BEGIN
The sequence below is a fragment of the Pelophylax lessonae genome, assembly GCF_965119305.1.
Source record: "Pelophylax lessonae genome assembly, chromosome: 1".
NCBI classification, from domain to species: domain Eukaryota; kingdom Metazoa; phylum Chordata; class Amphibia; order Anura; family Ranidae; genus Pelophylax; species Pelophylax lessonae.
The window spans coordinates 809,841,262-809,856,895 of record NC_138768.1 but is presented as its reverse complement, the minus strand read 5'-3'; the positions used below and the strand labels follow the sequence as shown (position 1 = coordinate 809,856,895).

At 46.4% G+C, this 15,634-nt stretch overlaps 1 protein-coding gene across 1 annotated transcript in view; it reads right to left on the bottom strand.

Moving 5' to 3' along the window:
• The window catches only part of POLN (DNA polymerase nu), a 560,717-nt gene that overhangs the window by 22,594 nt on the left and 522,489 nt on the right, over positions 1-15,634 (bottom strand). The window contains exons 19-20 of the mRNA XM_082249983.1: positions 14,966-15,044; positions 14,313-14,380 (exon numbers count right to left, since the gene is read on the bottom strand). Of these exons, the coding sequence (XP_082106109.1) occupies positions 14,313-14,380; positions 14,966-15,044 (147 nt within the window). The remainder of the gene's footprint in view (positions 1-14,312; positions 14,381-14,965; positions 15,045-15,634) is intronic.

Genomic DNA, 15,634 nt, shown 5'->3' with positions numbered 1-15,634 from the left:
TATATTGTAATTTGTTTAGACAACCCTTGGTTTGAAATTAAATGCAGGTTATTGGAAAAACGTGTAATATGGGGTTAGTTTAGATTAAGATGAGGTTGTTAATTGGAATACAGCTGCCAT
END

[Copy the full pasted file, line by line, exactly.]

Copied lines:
The sequence below is a fragment of the Pelophylax lessonae genome, assembly GCF_965119305.1.
Source record: "Pelophylax lessonae genome assembly, chromosome: 1".
NCBI classification, from domain to species: domain Eukaryota; kingdom Metazoa; phylum Chordata; class Amphibia; order Anura; family Ranidae; genus Pelophylax; species Pelophylax lessonae.
The window spans coordinates 809,841,262-809,856,895 of record NC_138768.1 but is presented as its reverse complement, the minus strand read 5'-3'; the positions used below and the strand labels follow the sequence as shown (position 1 = coordinate 809,856,895).

At 46.4% G+C, this 15,634-nt stretch overlaps 1 protein-coding gene across 1 annotated transcript in view; it reads right to left on the bottom strand.

Moving 5' to 3' along the window:
• The window catches only part of POLN (DNA polymerase nu), a 560,717-nt gene that overhangs the window by 22,594 nt on the left and 522,489 nt on the right, over positions 1-15,634 (bottom strand). The window contains exons 19-20 of the mRNA XM_082249983.1: positions 14,966-15,044; positions 14,313-14,380 (exon numbers count right to left, since the gene is read on the bottom strand). Of these exons, the coding sequence (XP_082106109.1) occupies positions 14,313-14,380; positions 14,966-15,044 (147 nt within the window). The remainder of the gene's footprint in view (positions 1-14,312; positions 14,381-14,965; positions 15,045-15,634) is intronic.

Genomic DNA, 15,634 nt, shown 5'->3' with positions numbered 1-15,634 from the left:
TATATTGTAATTTGTTTAGACAACCCTTGGTTTGAAATTAAATGCAGGTTATTGGAAAAACGTGTAATATGGGGTTAGTTTAGATTAAGATGAGGTTGTTAATTGGAATACAGCTGCCAT